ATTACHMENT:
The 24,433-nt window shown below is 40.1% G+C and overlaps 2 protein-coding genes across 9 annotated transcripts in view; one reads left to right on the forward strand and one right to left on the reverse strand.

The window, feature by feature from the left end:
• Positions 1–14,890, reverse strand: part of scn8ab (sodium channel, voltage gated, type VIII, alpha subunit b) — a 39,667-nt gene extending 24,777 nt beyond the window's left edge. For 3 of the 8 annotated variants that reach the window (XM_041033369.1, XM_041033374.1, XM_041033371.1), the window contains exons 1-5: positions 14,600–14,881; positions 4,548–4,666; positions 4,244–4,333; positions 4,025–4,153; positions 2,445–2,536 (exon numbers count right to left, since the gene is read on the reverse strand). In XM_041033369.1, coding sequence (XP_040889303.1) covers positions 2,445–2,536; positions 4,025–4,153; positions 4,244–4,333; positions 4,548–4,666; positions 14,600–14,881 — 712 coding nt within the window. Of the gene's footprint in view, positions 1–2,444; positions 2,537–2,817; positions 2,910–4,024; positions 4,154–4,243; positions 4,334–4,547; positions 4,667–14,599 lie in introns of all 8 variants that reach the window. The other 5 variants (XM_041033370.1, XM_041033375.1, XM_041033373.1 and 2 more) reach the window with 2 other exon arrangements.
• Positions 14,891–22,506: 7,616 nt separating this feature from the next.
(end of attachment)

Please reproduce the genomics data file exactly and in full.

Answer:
The 24,433-nt window shown below is 40.1% G+C and overlaps 2 protein-coding genes across 9 annotated transcripts in view; one reads left to right on the forward strand and one right to left on the reverse strand.

The window, feature by feature from the left end:
• Positions 1–14,890, reverse strand: part of scn8ab (sodium channel, voltage gated, type VIII, alpha subunit b) — a 39,667-nt gene extending 24,777 nt beyond the window's left edge. For 3 of the 8 annotated variants that reach the window (XM_041033369.1, XM_041033374.1, XM_041033371.1), the window contains exons 1-5: positions 14,600–14,881; positions 4,548–4,666; positions 4,244–4,333; positions 4,025–4,153; positions 2,445–2,536 (exon numbers count right to left, since the gene is read on the reverse strand). In XM_041033369.1, coding sequence (XP_040889303.1) covers positions 2,445–2,536; positions 4,025–4,153; positions 4,244–4,333; positions 4,548–4,666; positions 14,600–14,881 — 712 coding nt within the window. Of the gene's footprint in view, positions 1–2,444; positions 2,537–2,817; positions 2,910–4,024; positions 4,154–4,243; positions 4,334–4,547; positions 4,667–14,599 lie in introns of all 8 variants that reach the window. The other 5 variants (XM_041033370.1, XM_041033375.1, XM_041033373.1 and 2 more) reach the window with 2 other exon arrangements.
• Positions 14,891–22,506: 7,616 nt separating this feature from the next.